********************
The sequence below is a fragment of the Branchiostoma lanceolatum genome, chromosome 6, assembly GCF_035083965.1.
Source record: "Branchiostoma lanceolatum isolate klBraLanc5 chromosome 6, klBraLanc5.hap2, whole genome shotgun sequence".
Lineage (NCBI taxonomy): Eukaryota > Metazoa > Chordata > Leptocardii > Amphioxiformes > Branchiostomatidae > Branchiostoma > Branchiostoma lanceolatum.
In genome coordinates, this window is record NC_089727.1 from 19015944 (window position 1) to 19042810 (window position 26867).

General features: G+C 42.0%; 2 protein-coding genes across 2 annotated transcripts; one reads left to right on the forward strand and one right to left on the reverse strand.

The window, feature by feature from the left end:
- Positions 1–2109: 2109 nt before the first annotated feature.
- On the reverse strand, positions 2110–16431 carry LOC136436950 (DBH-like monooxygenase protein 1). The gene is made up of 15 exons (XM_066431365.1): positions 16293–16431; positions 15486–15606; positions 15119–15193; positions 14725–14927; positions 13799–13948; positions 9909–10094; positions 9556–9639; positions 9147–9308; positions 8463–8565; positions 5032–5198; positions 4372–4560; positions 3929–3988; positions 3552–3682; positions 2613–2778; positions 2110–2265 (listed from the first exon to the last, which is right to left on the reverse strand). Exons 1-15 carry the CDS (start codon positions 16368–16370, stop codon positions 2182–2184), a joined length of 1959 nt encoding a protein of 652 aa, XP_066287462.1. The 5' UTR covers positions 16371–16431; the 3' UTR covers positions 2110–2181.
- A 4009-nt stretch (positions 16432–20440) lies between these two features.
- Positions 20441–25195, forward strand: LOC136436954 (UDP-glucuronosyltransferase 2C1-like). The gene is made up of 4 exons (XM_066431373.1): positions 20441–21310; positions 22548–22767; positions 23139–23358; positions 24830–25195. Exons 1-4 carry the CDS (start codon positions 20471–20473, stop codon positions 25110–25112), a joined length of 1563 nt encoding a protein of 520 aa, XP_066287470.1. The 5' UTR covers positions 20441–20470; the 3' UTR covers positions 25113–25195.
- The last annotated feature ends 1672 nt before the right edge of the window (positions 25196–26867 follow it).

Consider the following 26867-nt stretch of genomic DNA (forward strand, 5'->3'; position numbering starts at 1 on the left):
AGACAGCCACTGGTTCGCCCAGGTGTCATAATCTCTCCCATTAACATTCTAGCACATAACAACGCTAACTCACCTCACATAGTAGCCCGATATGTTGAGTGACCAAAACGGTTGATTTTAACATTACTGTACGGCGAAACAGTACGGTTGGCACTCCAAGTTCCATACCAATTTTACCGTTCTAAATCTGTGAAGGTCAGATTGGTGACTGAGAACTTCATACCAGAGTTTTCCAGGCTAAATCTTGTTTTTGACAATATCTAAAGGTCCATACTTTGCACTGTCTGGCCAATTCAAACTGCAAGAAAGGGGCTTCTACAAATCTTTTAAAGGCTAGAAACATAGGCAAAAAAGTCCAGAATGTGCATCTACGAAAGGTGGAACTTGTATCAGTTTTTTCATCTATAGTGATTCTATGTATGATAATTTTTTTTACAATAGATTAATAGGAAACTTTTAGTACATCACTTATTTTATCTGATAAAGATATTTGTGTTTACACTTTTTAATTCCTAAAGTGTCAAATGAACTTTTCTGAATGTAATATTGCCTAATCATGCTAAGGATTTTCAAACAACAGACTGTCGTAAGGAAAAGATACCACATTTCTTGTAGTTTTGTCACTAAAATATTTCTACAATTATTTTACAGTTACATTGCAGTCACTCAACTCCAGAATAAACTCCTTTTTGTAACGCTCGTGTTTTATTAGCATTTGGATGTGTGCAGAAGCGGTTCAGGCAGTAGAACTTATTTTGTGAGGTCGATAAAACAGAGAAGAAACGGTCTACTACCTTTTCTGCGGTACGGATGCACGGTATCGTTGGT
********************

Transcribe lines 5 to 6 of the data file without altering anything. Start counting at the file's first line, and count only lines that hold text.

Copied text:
General features: G+C 42.0%; 2 protein-coding genes across 2 annotated transcripts; one reads left to right on the forward strand and one right to left on the reverse strand.

The window, feature by feature from the left end: